Carol Denbow: Well, I've been asked this before, but it's worth covering again. There are advantages that go along with traditional publishing, primarily, the cost—there really isn’t much when compared to self-publishing. But you do give up a considerable amount of control in exchange. For instance, I genuinely dislike the cover that was designed for my book, Stress Relief for the Working Stiff. I don’t feel it represents the contents of the book as well as the title being difficult to read from any reasonable distance. To me, this breaks the first rules of a good book cover design. But regardless of my efforts to change it, I have a contract with the publisher, and that is concrete. So even though it’s my book, I lose the power and control I would have had I self-published the book. Because of these things, I prefer to self-publish.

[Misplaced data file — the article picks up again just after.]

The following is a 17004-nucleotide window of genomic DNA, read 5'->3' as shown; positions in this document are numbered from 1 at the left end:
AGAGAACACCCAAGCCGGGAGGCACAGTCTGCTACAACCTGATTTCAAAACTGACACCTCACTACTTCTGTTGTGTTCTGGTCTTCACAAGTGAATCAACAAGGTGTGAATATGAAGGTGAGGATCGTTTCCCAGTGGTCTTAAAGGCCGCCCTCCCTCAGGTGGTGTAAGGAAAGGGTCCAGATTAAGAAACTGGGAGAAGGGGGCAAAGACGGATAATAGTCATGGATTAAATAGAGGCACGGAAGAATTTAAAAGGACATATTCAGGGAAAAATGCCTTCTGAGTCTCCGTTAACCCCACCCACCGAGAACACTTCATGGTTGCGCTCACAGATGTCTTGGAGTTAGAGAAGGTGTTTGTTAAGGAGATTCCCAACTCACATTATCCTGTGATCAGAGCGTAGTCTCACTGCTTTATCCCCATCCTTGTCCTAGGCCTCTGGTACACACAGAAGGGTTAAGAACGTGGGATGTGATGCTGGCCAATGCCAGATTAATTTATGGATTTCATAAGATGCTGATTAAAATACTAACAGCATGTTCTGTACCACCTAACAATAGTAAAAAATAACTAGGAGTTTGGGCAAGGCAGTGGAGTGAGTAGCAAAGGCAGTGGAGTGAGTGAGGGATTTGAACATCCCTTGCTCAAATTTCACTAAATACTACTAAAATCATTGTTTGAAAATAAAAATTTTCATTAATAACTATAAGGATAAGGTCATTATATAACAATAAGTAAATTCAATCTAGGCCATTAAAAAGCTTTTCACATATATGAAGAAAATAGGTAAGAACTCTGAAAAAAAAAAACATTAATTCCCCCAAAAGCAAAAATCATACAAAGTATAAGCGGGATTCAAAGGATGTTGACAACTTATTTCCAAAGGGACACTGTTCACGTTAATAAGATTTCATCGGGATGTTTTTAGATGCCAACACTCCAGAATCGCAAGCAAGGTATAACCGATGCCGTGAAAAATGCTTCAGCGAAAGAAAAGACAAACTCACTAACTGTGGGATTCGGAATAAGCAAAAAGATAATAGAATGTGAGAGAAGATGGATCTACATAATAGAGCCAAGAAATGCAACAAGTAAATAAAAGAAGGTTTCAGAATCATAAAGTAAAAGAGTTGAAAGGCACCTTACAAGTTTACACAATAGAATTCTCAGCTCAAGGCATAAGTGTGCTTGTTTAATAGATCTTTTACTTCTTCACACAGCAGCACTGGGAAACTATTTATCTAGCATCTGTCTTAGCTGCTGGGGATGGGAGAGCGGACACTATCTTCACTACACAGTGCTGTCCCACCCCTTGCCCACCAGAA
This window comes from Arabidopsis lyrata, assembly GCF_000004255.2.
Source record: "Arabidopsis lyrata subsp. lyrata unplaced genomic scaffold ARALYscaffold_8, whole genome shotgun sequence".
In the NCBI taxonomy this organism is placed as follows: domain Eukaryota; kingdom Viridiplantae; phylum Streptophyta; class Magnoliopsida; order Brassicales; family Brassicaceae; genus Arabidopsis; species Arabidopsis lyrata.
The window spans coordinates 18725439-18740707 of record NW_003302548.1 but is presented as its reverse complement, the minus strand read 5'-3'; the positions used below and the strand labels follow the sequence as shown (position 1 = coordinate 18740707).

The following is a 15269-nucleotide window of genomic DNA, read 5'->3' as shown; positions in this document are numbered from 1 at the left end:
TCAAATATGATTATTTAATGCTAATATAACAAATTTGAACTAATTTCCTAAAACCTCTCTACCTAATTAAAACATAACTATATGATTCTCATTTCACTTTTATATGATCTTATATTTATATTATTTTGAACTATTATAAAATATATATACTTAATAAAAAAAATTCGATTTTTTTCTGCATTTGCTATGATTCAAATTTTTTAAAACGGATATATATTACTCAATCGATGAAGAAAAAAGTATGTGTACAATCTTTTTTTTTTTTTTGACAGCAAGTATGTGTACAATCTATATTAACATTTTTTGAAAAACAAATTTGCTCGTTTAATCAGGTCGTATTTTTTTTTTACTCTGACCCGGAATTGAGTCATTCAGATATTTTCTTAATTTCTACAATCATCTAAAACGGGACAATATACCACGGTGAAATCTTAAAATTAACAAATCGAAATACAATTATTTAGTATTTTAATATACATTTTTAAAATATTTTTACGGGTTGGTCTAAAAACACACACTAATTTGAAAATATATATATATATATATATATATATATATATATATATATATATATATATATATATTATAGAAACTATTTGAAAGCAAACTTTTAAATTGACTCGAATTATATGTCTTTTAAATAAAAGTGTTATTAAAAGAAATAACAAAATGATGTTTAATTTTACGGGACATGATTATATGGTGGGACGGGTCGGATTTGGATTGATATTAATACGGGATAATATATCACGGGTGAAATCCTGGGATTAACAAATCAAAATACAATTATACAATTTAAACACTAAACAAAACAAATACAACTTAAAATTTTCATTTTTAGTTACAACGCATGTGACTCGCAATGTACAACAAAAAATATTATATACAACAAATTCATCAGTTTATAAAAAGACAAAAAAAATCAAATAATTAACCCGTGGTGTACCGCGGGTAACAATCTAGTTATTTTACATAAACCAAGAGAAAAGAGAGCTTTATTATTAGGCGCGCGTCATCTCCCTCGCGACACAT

When you self-publish a book, and here I’m excluding print-on-demand publishing, you maintain complete control, but, in turn all expenses and a lot of work falls on your plate. Self-publishing requires an enormous commitment to what can equal years of preparation. After spending what may seem like endless hours writing your manuscript, there will be many more devoted to editing, layout, cover design, finding a reliable printer, marketing, and promotion. But of course, when you do-it-yourself, all profits are yours to keep.
Print-on-demand publishing is when you pay a publishing house to do a considerable amount of the work for you and make your book available to most buyers. But with POD publishing you still have to pay for copies of your own book. Also, your book is rarely “returnable” by retailers such as Barnes & Noble, so they are reluctant to order it, limiting your sales market.